1. Purchasing TIPS directly: A buy-and-hold investor that buys TIPS directly from the U.S. Treasury and holds the security to maturity can lock in a real return equal to the TIPS yield when the investor purchased the security. Investors selling individual securities before maturity would be exposed to market risk. If TIPS are held in a taxable account, the coupon payments are taxed at the ordinary income tax rate, and the principal adjustment or index-ratio adjustment also is taxed at the ordinary income tax rate. This occurs even though the investor has not yet received payment for the principal adjustment. The principal, or index-ratio, adjustment is known as “phantom income.” As a result of their unique tax consequences, it is often beneficial to place TIPS in a tax-deferred or tax-free account.
  2. Purchasing a fund holding or specializing in TIPS: If a mutual fund is purchased, it may be required to distribute the taxable income to the investor as a dividend (both coupon payment and principal changes resulting from the inflation adjustment). This can help to alleviate the “phantom income” problem, and tax reporting would be similar to that for other bond funds. Investors also have the option of reinvesting dividends in mutual funds to remain fully invested.

Our TIPS outlook for the current environment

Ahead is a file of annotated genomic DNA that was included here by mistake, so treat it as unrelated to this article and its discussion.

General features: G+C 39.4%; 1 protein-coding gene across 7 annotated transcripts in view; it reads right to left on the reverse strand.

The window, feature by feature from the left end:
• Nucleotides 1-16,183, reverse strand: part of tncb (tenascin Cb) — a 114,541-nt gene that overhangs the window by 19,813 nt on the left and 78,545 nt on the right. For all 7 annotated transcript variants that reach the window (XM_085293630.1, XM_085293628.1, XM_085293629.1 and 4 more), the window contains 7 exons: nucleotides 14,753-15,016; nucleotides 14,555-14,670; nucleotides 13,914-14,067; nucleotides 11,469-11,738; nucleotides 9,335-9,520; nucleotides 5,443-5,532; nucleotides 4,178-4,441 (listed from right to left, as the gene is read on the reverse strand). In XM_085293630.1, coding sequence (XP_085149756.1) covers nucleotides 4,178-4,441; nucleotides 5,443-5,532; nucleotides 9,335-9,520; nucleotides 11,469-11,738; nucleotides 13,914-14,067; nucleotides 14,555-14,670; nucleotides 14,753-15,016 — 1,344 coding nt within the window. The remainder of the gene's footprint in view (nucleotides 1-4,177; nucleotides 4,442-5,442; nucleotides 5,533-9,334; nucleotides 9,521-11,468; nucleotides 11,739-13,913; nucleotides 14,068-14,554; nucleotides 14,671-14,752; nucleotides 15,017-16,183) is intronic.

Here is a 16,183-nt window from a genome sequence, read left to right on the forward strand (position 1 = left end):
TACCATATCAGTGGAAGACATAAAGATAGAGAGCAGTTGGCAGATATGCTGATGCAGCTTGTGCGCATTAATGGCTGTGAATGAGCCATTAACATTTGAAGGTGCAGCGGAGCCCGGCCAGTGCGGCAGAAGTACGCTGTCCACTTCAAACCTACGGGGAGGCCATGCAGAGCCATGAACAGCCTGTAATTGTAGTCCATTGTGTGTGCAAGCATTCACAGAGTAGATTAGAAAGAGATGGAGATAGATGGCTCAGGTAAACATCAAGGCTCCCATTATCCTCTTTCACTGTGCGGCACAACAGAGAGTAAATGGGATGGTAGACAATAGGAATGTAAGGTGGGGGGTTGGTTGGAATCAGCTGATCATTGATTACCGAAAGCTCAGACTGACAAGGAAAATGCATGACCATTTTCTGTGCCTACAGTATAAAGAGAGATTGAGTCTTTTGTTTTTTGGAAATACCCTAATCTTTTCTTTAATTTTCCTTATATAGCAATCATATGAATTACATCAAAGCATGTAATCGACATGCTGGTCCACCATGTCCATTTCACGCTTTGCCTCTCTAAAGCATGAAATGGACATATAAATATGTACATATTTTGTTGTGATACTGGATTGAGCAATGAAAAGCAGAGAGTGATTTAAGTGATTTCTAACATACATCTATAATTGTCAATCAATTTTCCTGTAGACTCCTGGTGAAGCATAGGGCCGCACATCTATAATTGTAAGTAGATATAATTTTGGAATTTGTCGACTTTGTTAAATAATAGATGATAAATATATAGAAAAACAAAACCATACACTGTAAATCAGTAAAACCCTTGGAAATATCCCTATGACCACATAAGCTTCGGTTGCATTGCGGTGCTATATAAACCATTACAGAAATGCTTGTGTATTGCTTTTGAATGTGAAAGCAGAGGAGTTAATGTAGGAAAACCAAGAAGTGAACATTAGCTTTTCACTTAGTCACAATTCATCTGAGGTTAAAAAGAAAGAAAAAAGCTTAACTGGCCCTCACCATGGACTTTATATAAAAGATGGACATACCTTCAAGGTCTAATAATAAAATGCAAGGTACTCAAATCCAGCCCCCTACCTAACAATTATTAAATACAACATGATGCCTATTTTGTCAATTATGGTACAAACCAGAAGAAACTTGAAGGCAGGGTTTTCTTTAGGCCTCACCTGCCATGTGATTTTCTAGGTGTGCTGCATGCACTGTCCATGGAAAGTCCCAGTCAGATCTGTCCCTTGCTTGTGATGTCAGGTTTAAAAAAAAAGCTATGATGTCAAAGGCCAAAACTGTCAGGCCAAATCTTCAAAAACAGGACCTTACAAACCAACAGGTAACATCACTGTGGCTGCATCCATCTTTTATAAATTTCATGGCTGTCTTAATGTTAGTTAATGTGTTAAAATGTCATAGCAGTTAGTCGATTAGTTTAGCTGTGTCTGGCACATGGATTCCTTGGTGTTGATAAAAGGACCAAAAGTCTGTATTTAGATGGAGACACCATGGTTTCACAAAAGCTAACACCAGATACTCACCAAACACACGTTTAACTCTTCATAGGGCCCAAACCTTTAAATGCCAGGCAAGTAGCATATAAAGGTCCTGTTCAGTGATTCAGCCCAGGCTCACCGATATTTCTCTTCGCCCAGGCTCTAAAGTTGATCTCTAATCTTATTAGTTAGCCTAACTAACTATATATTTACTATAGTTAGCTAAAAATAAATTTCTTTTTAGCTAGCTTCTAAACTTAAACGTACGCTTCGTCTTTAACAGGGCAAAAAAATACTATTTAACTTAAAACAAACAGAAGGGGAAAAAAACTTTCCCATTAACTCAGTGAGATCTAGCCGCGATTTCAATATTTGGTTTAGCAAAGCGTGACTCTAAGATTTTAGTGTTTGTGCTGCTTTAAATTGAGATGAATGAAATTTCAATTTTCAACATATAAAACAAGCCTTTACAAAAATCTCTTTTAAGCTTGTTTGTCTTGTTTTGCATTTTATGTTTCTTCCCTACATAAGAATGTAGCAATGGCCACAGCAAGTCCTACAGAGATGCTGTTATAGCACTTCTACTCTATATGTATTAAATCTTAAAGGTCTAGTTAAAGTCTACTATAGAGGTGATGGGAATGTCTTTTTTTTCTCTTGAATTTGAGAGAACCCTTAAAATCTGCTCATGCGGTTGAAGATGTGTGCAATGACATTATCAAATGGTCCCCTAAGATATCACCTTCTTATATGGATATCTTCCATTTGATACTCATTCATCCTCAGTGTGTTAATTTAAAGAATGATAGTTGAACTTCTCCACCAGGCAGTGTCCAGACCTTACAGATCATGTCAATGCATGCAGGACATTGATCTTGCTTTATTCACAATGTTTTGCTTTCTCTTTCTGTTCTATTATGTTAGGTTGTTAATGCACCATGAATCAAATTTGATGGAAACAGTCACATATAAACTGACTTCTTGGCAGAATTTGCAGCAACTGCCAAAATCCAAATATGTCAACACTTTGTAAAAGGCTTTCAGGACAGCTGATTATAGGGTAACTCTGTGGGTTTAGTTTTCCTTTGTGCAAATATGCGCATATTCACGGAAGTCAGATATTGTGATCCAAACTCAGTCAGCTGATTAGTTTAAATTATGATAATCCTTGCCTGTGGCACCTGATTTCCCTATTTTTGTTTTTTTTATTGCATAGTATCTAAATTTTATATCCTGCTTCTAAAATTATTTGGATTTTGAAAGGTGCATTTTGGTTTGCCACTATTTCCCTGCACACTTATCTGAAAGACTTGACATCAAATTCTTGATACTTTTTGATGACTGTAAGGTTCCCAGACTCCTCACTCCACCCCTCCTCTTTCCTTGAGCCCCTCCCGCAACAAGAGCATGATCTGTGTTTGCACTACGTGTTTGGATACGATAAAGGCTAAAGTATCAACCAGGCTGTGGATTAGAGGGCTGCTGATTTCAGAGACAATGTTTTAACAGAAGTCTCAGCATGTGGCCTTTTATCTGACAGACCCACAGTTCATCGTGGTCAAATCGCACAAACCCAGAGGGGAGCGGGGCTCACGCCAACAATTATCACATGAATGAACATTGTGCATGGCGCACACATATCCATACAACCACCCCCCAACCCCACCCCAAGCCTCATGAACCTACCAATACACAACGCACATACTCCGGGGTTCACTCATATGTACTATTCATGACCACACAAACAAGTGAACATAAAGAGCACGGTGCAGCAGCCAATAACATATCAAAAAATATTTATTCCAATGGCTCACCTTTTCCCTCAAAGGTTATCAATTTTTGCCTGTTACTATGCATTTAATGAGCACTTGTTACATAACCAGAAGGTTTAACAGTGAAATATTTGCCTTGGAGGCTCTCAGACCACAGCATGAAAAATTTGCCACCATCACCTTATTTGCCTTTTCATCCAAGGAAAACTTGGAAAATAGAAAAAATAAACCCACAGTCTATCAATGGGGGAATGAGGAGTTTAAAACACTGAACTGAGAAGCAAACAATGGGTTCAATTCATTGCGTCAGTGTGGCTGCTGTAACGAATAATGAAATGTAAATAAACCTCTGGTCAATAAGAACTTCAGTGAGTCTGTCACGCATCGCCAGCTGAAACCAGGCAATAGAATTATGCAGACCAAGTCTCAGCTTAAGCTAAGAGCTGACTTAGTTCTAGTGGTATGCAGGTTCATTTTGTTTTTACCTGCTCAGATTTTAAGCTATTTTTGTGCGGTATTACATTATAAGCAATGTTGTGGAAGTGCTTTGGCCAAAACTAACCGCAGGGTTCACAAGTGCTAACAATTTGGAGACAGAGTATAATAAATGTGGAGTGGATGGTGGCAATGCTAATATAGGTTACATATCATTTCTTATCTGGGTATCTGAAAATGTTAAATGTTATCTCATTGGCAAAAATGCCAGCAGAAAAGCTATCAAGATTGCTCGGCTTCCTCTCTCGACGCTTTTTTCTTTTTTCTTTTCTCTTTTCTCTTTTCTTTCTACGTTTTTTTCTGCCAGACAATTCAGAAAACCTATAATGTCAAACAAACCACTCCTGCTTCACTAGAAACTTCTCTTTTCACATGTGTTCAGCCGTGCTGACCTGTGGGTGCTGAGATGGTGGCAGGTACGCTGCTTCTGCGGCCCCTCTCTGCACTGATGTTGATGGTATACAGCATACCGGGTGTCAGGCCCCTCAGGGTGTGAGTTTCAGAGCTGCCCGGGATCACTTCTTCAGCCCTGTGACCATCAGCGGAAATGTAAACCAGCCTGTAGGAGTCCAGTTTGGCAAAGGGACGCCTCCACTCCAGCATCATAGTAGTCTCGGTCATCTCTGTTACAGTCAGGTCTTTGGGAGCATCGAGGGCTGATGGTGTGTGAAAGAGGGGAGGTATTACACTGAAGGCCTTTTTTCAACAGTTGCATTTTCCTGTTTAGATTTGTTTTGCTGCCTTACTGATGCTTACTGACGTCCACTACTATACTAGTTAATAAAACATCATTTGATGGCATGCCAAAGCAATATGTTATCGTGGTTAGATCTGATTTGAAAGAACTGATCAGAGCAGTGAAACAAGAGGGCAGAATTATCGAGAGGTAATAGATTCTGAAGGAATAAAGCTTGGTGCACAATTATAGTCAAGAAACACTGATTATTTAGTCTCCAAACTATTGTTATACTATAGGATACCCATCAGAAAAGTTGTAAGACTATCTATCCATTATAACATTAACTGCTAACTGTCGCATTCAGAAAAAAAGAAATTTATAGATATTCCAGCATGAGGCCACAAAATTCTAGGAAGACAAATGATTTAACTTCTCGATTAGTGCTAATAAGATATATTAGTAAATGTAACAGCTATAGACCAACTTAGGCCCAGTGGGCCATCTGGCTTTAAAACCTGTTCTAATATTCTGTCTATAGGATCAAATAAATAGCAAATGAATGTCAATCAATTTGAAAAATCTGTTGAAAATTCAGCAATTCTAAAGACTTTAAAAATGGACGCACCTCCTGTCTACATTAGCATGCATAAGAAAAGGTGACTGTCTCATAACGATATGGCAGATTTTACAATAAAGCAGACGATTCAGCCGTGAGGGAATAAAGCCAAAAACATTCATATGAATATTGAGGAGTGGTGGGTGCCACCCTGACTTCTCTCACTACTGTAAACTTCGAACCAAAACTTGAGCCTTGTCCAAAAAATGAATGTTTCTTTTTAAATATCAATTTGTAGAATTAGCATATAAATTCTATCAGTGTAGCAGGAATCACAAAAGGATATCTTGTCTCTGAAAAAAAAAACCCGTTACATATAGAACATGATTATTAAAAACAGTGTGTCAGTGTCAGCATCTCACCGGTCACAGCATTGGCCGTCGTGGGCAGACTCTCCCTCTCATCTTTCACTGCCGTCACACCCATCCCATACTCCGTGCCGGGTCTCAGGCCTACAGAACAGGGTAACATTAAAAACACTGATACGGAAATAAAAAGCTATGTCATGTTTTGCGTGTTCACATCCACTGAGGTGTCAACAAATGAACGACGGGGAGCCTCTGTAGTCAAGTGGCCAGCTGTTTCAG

For investors that want to incorporate inflation-protected securities such as TIPS in a portfolio, we favor investors include them as part of traditional taxable fixed-income allocation in either short-term, intermediate-term, or long-term taxable investment-grade allocations.

Wells Fargo Investment Institute currently has an unfavorable guidance position in the Treasury securities sector and a neutral position in the TIPS subsector.


Ken Johnson, CFA, Investment Strategy Analyst

  • The Russell 2000 Index has underperformed the S&P 500 Index as supply constraints gave investors pause, however, we believe valuations for the equity class remain attractive.
  • Medium-sized firms typically offer less risk compared to small cap firms with a tilt toward higher quality. We are neutral mid-cap equities.

Mid caps present an alternate opportunity for investors

Historically, both small- and mid-cap stocks have tended to outperform during economic recoveries, however investors appear to have turned cold toward smaller firms. The Russell 2000 Index has underperformed the S&P 500 Index by more than 5% year-to-date as of October 21, 2021, while returns of the Russell Midcap Index are on par with its larger counterparts. Concerns over increasing pricing pressures, stemming from supply constraints, has given investors pause as it pertains to smaller U.S. companies.